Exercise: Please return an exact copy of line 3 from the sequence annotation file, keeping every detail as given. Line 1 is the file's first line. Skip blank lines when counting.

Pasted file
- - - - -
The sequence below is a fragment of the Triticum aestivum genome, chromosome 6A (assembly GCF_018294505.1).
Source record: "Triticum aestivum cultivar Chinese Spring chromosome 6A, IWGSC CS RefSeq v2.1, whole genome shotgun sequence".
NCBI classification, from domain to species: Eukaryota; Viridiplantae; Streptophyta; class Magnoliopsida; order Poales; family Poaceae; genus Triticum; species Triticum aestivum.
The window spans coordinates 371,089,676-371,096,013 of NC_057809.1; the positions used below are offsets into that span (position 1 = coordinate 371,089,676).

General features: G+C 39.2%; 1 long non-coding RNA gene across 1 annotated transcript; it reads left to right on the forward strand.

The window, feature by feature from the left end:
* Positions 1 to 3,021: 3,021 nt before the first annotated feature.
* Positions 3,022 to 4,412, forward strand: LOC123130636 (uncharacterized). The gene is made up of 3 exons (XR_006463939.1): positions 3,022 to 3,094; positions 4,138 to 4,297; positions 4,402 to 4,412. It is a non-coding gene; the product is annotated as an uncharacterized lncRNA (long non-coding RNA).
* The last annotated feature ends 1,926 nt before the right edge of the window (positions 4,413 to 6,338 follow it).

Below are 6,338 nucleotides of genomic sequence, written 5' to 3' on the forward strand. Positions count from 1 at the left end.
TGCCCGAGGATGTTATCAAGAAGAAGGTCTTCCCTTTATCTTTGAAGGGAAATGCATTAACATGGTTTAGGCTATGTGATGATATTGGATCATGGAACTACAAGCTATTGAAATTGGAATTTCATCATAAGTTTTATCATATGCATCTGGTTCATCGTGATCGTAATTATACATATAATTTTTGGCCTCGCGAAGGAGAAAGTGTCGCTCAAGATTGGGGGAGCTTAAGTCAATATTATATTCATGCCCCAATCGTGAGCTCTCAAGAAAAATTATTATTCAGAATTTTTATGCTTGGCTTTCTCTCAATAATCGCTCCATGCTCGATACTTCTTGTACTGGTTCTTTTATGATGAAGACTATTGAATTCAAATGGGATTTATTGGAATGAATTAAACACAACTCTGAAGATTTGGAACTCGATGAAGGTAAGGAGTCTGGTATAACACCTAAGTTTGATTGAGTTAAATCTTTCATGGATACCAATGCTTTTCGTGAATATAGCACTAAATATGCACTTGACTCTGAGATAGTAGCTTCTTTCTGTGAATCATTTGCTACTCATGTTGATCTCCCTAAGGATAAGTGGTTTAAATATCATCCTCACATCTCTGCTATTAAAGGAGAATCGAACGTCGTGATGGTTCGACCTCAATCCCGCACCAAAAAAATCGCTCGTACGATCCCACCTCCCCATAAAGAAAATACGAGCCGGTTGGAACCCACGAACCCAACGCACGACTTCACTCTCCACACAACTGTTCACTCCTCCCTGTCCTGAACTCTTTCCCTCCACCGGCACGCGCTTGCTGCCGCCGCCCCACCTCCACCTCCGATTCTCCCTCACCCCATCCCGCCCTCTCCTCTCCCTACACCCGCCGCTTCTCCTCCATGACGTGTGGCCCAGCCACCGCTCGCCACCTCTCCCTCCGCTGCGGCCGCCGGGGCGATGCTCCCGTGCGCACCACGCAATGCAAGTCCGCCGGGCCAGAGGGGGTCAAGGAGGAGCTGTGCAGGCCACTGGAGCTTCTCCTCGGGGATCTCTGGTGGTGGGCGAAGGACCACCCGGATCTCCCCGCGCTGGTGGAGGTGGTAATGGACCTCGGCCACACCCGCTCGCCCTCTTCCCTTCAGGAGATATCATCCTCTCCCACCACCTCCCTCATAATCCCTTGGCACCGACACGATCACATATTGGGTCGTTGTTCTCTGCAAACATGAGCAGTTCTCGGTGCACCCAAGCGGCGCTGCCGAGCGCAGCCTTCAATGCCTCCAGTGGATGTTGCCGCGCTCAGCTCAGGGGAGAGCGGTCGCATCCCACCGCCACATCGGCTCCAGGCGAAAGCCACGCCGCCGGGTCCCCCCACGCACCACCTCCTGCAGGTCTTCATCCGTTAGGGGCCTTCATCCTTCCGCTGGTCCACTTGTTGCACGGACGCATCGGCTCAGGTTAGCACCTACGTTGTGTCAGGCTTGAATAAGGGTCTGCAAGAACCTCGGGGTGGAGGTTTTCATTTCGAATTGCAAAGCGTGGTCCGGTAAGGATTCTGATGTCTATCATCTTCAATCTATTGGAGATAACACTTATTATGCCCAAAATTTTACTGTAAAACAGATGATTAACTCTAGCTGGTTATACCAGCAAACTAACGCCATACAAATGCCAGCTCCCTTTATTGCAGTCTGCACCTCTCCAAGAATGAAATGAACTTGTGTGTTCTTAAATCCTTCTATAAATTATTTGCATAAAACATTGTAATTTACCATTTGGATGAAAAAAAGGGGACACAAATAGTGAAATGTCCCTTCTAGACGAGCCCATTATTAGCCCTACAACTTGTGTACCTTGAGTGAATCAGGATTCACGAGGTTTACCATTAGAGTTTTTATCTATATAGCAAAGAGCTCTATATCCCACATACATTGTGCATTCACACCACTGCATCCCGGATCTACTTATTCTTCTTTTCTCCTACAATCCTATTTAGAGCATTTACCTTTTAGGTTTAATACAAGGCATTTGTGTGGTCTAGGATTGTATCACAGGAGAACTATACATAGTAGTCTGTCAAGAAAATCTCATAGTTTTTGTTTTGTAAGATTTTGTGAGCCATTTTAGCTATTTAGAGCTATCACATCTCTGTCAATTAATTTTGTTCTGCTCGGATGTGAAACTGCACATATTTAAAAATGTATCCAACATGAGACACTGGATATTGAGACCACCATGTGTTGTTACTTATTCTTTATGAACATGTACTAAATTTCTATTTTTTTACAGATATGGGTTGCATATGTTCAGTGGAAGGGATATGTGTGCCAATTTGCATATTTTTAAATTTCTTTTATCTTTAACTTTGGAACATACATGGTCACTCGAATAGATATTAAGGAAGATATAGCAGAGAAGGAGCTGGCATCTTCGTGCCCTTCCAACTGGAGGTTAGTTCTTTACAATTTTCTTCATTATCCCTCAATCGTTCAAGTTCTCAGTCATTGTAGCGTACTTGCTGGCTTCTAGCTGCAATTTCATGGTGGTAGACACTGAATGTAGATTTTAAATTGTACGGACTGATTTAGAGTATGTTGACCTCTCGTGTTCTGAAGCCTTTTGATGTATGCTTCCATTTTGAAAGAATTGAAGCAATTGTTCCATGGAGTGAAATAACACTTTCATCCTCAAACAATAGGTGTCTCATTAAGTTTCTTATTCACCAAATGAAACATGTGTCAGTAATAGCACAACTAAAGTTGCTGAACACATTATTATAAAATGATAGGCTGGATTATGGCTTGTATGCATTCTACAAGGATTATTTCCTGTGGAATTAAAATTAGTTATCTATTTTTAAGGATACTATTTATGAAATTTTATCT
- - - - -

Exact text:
NCBI classification, from domain to species: Eukaryota; Viridiplantae; Streptophyta; class Magnoliopsida; order Poales; family Poaceae; genus Triticum; species Triticum aestivum.